In the 10th century Persian physician Al-Akhawayni Bokhari described melancholia as a chronic illness caused by the impact of black bile on the brain. He described melancholia’s initial clinical manifestations as “suffering from an unexplained fear, inability to answer questions or providing false answers, self-laughing and self-crying and speaking meaninglessly, yet with no fever.”
In Middle-Ages Europe, the humoral, somatic paradigm for understanding sustained sadness lost primacy in front of the prevailing religious perspective. Sadness came to be a vice (λύπη in the Greek vice list by Evagrius Ponticus, tristitia vel acidia in the 7 vice list by Gregorius Magnus). When a patient could not be cured of the disease it was thought that the melancholia was a result of demonic possession.
In his study of French and Burgundian courtly culture, Johan Huizinga noted that “at the close of the Middle Ages, a sombre melancholy weighs on people’s souls.” In chronicles, poems, sermons, even in legal documents, an immense sadness, a note of despair and a fashionable sense of suffering and deliquescence at the approaching end of times, suffuses court poets and chroniclers alike: Huizinga quotes instances in the ballads of Eustache Deschamps, “monotonous and gloomy variations of the same dismal theme”, and in Georges Chastellain’s prologue to his Burgundian chronicle, and in the late fifteenth-century poetry of Jean Meschinot. Ideas of reflection and the workings of imagination are blended in the term merencolie, embodying for contemporaries “a tendency”, observes Huizinga, “to identify all serious occupation of the mind with sadness”.
Painters were considered by Vasari and other writers to be especially prone to melancholy by the nature of their work, sometimes with good effects for their art in increased sensitivity and use of fantasy. Among those of his contemporaries so characterised by Vasari were Pontormo and Parmigianino, but he does not use the term of Michelangelo, who used it, perhaps not very seriously, of himself. A famous allegorical engraving by Albrecht Dürer is entitled Melencolia I. This engraving has been interpreted as portraying melancholia as the state of waiting for inspiration to strike, and not necessarily as a depressive affliction. Amongst other allegorical symbols, the picture includes a magic square and a truncated rhombohedron. The image in turn inspired a passage in The City of Dreadful Night by James Thomson (B.V.), and, a few years later, a sonnet by Edward Dowden.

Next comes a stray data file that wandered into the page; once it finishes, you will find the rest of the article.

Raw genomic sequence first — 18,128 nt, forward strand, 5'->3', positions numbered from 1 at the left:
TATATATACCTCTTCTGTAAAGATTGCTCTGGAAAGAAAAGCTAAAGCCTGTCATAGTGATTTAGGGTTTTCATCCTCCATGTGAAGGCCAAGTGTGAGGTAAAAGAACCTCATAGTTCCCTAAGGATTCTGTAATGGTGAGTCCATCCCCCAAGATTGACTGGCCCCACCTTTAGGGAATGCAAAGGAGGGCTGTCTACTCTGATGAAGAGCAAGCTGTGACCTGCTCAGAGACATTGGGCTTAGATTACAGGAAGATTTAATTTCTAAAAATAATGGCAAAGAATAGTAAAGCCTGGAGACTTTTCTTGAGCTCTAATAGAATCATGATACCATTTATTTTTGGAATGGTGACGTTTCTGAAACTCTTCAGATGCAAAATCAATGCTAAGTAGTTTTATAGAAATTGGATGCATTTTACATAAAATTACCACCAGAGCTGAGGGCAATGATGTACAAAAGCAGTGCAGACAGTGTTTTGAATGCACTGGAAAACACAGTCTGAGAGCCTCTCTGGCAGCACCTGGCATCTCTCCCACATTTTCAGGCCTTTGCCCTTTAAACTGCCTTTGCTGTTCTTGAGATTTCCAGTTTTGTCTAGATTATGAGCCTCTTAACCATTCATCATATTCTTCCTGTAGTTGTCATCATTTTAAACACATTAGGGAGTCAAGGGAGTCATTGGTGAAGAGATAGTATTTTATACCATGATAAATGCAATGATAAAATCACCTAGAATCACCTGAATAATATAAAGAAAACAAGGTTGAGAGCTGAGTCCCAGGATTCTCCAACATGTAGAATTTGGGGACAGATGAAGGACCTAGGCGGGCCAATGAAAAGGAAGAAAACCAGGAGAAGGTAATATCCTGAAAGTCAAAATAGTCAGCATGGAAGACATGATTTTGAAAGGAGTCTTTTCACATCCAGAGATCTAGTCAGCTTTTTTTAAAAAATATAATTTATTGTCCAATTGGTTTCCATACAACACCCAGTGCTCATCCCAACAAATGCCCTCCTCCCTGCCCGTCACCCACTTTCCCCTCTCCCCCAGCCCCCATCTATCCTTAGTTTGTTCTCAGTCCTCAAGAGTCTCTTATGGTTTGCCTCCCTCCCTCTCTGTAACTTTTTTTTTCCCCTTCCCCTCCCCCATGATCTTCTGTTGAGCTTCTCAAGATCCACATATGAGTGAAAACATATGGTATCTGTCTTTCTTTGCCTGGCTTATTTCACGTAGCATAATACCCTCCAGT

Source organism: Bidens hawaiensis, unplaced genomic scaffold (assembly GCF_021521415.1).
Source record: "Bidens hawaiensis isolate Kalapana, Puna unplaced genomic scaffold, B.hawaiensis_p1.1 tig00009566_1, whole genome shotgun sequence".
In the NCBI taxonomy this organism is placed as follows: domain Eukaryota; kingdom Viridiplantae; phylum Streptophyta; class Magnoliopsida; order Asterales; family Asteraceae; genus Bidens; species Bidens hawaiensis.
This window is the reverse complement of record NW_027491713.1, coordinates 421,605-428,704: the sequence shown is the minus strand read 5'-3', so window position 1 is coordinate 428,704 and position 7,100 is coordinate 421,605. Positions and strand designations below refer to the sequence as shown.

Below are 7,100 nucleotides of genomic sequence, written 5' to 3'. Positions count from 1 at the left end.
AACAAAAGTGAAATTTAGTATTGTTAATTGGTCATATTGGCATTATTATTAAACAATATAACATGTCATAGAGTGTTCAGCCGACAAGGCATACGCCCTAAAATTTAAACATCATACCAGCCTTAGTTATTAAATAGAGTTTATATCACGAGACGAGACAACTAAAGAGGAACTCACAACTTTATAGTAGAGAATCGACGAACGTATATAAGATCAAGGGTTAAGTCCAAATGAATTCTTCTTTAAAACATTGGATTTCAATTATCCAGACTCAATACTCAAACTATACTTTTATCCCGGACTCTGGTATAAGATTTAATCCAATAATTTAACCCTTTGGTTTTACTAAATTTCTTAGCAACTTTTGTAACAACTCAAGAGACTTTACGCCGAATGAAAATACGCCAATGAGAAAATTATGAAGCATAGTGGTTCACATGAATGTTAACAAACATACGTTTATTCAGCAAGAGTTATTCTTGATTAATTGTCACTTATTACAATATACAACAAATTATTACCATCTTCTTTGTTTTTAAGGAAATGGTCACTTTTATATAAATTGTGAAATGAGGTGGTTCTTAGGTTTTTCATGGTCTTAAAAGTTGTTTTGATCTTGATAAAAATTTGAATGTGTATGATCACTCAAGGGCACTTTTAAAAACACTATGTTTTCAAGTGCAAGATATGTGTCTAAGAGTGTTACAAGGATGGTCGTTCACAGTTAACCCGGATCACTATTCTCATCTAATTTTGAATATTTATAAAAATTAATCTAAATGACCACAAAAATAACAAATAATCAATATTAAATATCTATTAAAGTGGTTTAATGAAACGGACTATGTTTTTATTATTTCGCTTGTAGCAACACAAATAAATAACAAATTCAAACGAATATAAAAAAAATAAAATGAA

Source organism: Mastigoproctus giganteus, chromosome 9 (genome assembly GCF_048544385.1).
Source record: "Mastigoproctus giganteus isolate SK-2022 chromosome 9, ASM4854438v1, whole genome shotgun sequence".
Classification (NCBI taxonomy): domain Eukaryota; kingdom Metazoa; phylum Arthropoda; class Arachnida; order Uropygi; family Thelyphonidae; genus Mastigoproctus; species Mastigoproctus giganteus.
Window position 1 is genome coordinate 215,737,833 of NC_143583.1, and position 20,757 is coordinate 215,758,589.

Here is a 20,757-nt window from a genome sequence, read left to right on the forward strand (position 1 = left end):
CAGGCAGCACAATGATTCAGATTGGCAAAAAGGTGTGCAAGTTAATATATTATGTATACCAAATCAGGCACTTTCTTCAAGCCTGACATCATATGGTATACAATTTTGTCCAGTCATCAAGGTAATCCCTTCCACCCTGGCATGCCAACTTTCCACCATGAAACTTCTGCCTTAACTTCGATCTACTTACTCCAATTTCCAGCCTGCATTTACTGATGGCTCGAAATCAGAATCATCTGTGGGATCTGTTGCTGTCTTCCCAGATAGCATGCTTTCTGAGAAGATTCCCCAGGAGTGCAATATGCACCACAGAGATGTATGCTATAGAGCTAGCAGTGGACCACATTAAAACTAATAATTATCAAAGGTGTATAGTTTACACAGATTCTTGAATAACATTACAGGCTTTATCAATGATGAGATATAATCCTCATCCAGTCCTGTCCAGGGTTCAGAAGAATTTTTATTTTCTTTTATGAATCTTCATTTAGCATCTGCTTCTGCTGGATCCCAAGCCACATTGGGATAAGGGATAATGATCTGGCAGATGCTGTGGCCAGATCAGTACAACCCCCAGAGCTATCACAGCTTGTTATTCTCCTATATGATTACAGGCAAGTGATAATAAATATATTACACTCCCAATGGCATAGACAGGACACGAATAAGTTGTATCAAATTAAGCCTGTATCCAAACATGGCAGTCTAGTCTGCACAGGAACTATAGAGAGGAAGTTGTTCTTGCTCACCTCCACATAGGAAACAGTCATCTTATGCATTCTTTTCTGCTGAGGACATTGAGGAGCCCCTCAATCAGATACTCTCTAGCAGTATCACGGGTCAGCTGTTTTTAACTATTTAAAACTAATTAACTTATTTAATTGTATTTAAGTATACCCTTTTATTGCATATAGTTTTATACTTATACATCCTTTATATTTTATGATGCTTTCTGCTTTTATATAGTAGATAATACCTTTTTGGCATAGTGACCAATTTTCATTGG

The most extended treatment of melancholia comes from Robert Burton, whose The Anatomy of Melancholy (1621) treats the subject from both a literary and a medical perspective. His concept of melancholia includes all mental illness, which he divides into different types. Burton wrote in the 17th century that music and dance were critical in treating mental illness.
But to leave all declamatory speeches in praise of divine music, I will confine myself to my proper subject: besides that excellent power it hath to expel many other diseases, it is a sovereign remedy against despair and melancholy, and will drive away the devil himself. Canus, a Rhodian fiddler, in Philostratus, when Apollonius was inquisitive to know what he could do with his pipe, told him, “That he would make a melancholy man merry, and him that was merry much merrier than before, a lover more enamoured, a religious man more devout.” Ismenias the Theban, Chiron the centaur, is said to have cured this and many other diseases by music alone: as now they do those, saith Bodine, that are troubled with St. Vitus’s Bedlam dance.
In the Encyclopédie of Diderot and d’Alembert, the causes of melancholia are stated to be similar to those that cause Mania: “grief, pains of the spirit, passions, as well as all the love and sexual appetites that go unsatisfied.”
English Art Movement
During the later 16th and early 17th centuries, a curious cultural and literary cult of melancholia arose in England. In an influential 1964 essay in Apollo, art historian Roy Strong traced the origins of this fashionable melancholy to the thought of the popular Neoplatonist and humanist Marsilio Ficino (1433–1499), who replaced the medieval notion of melancholia with something new: